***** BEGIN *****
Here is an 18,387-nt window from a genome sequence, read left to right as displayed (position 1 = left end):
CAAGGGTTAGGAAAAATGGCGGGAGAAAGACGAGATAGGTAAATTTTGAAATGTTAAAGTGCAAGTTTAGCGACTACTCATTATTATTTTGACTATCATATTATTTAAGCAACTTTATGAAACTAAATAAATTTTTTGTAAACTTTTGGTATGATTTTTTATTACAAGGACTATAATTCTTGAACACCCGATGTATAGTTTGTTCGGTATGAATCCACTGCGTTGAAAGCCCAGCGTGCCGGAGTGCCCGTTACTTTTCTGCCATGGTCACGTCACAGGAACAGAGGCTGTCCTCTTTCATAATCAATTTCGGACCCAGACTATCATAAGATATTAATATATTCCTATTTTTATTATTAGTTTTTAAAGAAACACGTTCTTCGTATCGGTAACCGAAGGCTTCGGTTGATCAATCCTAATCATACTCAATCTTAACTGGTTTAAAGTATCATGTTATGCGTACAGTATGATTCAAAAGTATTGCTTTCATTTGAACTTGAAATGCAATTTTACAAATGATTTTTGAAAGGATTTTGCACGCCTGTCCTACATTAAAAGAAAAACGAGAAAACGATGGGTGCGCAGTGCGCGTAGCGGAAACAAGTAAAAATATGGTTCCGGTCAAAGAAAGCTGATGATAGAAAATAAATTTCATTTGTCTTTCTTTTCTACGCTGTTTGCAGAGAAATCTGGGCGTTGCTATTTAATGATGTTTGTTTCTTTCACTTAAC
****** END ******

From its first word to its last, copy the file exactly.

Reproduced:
Here is an 18,387-nt window from a genome sequence, read left to right as displayed (position 1 = left end):
CAAGGGTTAGGAAAAATGGCGGGAGAAAGACGAGATAGGTAAATTTTGAAATGTTAAAGTGCAAGTTTAGCGACTACTCATTATTATTTTGACTATCATATTATTTAAGCAACTTTATGAAACTAAATAAATTTTTTGTAAACTTTTGGTATGATTTTTTATTACAAGGACTATAATTCTTGAACACCCGATGTATAGTTTGTTCGGTATGAATCCACTGCGTTGAAAGCCCAGCGTGCCGGAGTGCCCGTTACTTTTCTGCCATGGTCACGTCACAGGAACAGAGGCTGTCCTCTTTCATAATCAATTTCGGACCCAGACTATCATAAGATATTAATATATTCCTATTTTTATTATTAGTTTTTAAAGAAACACGTTCTTCGTATCGGTAACCGAAGGCTTCGGTTGATCAATCCTAATCATACTCAATCTTAACTGGTTTAAAGTATCATGTTATGCGTACAGTATGATTCAAAAGTATTGCTTTCATTTGAACTTGAAATGCAATTTTACAAATGATTTTTGAAAGGATTTTGCACGCCTGTCCTACATTAAAAGAAAAACGAGAAAACGATGGGTGCGCAGTGCGCGTAGCGGAAACAAGTAAAAATATGGTTCCGGTCAAAGAAAGCTGATGATAGAAAATAAATTTCATTTGTCTTTCTTTTCTACGCTGTTTGCAGAGAAATCTGGGCGTTGCTATTTAATGATGTTTGTTTCTTTCACTTAAC